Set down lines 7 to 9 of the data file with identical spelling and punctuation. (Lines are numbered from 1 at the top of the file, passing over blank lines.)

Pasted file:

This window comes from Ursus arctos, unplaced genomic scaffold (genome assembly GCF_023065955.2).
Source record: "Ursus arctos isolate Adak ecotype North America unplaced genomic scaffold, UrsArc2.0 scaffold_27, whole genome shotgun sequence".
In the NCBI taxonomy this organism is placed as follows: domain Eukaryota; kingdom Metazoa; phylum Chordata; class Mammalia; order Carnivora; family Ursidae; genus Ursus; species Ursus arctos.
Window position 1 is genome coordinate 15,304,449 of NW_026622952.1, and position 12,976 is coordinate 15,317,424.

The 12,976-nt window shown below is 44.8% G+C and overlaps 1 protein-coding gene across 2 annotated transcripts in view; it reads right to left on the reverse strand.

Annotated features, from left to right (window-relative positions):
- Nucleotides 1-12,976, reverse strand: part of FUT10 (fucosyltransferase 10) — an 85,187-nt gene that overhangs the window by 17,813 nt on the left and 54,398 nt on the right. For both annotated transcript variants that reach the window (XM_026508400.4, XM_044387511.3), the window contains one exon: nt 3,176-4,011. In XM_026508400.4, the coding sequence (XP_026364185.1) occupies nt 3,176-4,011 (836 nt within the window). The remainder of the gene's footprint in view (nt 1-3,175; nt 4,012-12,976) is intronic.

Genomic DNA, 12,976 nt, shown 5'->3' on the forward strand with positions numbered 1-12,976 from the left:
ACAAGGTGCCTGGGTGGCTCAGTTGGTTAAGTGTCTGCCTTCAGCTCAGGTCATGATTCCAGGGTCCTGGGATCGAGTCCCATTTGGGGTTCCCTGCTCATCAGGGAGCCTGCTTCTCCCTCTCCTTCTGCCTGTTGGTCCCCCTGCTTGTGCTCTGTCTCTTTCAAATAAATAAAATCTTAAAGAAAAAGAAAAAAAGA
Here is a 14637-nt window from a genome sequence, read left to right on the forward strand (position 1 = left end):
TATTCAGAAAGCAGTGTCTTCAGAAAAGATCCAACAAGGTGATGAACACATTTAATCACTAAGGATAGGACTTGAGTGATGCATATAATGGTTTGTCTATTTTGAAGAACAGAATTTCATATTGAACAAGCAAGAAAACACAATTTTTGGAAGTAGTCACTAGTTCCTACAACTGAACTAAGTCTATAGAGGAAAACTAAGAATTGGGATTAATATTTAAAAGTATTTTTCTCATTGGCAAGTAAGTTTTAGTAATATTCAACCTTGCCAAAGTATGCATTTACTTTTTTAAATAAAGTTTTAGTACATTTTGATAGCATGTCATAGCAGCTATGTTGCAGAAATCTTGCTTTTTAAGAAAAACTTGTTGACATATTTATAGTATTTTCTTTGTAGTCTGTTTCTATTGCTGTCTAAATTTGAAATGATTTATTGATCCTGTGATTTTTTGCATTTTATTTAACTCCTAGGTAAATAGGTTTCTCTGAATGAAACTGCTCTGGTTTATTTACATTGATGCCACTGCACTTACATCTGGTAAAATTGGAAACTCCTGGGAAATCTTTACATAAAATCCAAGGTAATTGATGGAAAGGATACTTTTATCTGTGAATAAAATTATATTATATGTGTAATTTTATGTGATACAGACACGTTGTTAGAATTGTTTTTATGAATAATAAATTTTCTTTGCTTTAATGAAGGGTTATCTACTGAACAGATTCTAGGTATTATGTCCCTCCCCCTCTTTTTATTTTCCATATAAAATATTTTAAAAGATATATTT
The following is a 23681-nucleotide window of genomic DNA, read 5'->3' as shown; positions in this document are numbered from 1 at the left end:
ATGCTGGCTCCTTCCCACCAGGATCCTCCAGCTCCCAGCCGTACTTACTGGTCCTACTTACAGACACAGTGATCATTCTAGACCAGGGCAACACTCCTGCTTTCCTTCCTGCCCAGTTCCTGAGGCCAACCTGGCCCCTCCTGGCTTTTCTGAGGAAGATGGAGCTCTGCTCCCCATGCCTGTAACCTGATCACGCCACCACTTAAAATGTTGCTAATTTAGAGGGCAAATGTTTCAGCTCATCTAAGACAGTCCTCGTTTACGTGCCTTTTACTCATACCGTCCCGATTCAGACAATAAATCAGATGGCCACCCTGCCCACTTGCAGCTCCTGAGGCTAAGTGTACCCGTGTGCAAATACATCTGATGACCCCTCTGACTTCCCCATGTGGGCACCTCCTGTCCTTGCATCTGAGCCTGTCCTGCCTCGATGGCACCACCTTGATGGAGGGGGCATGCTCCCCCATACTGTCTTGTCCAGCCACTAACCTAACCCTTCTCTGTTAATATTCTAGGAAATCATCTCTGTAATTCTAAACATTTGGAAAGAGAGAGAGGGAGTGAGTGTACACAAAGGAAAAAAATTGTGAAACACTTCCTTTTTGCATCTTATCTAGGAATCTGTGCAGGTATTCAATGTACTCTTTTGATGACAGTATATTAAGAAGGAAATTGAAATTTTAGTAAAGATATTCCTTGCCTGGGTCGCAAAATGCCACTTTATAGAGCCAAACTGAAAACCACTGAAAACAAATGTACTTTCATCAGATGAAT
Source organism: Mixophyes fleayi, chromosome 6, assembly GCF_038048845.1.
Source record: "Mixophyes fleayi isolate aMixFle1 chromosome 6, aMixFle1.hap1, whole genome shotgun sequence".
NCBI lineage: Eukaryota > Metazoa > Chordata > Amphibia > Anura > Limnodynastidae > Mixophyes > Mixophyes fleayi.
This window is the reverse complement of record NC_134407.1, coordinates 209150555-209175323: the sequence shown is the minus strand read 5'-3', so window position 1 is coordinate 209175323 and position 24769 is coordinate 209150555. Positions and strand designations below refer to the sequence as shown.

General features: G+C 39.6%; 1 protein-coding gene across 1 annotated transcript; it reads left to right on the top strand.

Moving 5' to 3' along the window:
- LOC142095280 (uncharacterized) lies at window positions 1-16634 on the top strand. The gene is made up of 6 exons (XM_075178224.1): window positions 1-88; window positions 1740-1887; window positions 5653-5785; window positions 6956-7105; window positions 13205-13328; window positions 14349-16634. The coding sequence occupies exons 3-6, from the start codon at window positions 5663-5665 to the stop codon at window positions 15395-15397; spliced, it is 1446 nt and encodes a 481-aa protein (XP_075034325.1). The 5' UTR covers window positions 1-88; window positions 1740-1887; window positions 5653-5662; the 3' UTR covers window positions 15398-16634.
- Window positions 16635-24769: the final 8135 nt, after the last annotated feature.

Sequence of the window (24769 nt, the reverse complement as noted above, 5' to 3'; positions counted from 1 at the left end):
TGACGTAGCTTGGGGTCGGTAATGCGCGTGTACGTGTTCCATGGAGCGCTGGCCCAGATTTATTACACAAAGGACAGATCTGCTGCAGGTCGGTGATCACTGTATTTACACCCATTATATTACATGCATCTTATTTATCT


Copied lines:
- Nucleotides 1-12,976, reverse strand: part of FUT10 (fucosyltransferase 10) — an 85,187-nt gene that overhangs the window by 17,813 nt on the left and 54,398 nt on the right. For both annotated transcript variants that reach the window (XM_026508400.4, XM_044387511.3), the window contains one exon: nt 3,176-4,011. In XM_026508400.4, the coding sequence (XP_026364185.1) occupies nt 3,176-4,011 (836 nt within the window). The remainder of the gene's footprint in view (nt 1-3,175; nt 4,012-12,976) is intronic.

Genomic DNA, 12,976 nt, shown 5'->3' on the forward strand with positions numbered 1-12,976 from the left:
ACAAGGTGCCTGGGTGGCTCAGTTGGTTAAGTGTCTGCCTTCAGCTCAGGTCATGATTCCAGGGTCCTGGGATCGAGTCCCATTTGGGGTTCCCTGCTCATCAGGGAGCCTGCTTCTCCCTCTCCTTCTGCCTGTTGGTCCCCCTGCTTGTGCTCTGTCTCTTTCAAATAAATAAAATCTTAAAGAAAAAGAAAAAAAGA